By USGBCMA Communications
Can a building designed to meet LEED certification be adapted to meets Passivhaus standards?
Recent research released by FXFOWLE into how New York City buildings can meet energy efficient Passivhaus standards featured contributions from two Simpson Gumpertz & Heger (SGH) staff members. Senior Principal Sean O’Brien and Staff II Brienna Rust were coauthors on “Feasibility Study to Implement the Passivhaus Standard on Tall Residential Buildings,” which explored the impact of adapting a building designed to meet LEED certification to one that meets Passivhaus.
Passivhaus is a design concept developed in Germany that uses architectural solutions like stringent air tightness and minimized thermal bridging to create buildings that consume very little energy. The New York State Energy Research and Development Authority sponsored this project to explore the viability of this approach for energy efficiency in the local construction industry. FXFOWLE led the study, and several other engineering and consulting firms contributed to the project.
The researchers compared a base case high-rise, mixed-use building in Queens, NY, seeking LEED v.3 Silver Certification with an adapted design to meet Passivhaus requirements. “The study examines the impacts of achieving the standard from architectural, enclosure detailing, mechanical, structural, constructability, resiliency, zoning, and code perspectives,” wrote the authors. They found a 47% reduction in primary energy consumption from the base model and an 85% reduction in heating demand, offset by a 2.4% initial cost increase and a 24-year payback.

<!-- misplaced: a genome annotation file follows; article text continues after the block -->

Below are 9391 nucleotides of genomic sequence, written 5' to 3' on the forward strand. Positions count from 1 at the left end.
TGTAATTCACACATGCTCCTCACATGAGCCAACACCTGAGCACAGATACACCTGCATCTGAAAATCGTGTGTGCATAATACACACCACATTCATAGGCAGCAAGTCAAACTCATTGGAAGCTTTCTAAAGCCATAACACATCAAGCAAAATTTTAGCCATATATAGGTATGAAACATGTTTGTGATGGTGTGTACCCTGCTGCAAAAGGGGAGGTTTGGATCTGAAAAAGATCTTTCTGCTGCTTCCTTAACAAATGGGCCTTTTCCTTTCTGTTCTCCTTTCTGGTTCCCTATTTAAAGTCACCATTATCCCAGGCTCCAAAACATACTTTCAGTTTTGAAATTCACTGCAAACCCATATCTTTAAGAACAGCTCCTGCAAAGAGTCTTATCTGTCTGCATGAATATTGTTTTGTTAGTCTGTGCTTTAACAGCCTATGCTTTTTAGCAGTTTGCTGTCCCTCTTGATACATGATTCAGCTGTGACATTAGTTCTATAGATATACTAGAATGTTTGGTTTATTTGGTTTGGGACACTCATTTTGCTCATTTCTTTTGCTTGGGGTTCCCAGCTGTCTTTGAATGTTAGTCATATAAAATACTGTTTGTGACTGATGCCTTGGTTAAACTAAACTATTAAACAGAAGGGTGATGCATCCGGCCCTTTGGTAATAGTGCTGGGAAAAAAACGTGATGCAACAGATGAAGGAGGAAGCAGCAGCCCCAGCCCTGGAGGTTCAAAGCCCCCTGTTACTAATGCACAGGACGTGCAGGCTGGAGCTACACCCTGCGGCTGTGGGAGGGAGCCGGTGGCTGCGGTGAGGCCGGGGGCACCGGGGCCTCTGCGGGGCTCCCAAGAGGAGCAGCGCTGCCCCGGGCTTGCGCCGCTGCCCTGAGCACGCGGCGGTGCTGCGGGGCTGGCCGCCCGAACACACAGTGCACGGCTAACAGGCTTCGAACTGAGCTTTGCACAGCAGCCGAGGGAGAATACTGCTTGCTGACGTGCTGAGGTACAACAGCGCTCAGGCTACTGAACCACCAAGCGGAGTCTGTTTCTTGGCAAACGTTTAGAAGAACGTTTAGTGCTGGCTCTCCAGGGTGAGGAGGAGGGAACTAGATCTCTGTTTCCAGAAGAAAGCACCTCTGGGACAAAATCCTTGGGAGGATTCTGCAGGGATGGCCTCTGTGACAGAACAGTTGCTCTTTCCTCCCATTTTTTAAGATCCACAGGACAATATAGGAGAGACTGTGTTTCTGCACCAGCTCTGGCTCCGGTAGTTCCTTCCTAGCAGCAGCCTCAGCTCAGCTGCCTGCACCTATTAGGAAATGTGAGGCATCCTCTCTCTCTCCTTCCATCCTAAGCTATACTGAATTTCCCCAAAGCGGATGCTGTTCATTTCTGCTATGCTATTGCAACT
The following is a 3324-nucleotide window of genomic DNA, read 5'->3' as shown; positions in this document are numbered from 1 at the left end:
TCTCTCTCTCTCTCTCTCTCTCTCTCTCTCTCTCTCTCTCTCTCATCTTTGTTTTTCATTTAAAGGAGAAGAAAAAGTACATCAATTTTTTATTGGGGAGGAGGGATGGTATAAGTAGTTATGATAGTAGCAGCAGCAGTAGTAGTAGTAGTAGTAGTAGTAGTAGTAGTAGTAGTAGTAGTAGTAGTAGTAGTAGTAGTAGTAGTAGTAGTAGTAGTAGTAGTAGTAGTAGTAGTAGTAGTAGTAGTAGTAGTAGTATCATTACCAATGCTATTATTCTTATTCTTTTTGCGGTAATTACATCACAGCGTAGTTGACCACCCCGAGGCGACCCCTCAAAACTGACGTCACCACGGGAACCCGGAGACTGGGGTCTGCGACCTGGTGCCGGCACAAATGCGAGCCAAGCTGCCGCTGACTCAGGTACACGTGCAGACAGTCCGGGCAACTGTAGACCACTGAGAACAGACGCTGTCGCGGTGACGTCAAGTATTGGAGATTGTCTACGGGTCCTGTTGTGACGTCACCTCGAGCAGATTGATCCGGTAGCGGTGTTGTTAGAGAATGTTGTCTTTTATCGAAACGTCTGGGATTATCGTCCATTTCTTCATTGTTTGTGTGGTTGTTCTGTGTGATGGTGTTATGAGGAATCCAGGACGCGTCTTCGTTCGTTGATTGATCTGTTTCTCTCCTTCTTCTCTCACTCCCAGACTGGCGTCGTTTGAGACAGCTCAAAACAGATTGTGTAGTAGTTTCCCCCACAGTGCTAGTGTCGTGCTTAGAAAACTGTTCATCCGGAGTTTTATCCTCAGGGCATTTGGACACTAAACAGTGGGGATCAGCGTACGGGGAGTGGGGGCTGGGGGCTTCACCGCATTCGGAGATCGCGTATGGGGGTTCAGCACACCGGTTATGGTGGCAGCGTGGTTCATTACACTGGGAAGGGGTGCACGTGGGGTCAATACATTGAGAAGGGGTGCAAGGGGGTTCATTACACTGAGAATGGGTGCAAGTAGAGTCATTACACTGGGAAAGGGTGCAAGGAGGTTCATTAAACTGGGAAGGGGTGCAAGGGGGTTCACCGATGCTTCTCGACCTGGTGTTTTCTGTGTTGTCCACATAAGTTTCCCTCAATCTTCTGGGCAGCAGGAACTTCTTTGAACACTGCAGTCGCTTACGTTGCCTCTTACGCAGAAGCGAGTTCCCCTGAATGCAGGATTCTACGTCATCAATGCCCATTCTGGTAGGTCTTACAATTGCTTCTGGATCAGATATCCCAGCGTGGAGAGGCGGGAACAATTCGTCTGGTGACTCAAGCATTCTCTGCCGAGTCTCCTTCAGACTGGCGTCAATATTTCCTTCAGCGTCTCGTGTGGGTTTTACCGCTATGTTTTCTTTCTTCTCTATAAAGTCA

“The findings of this study suggest that it is viable to design large high-rise residential buildings in New York City to meet the Passivhaus standard” with minimal aesthetic changes, the authors conclude.
Sean will present the results of this study as part of an expert panel discussion on 29 April at the AIA Conference on Architecture 2017 in Orlando, FL.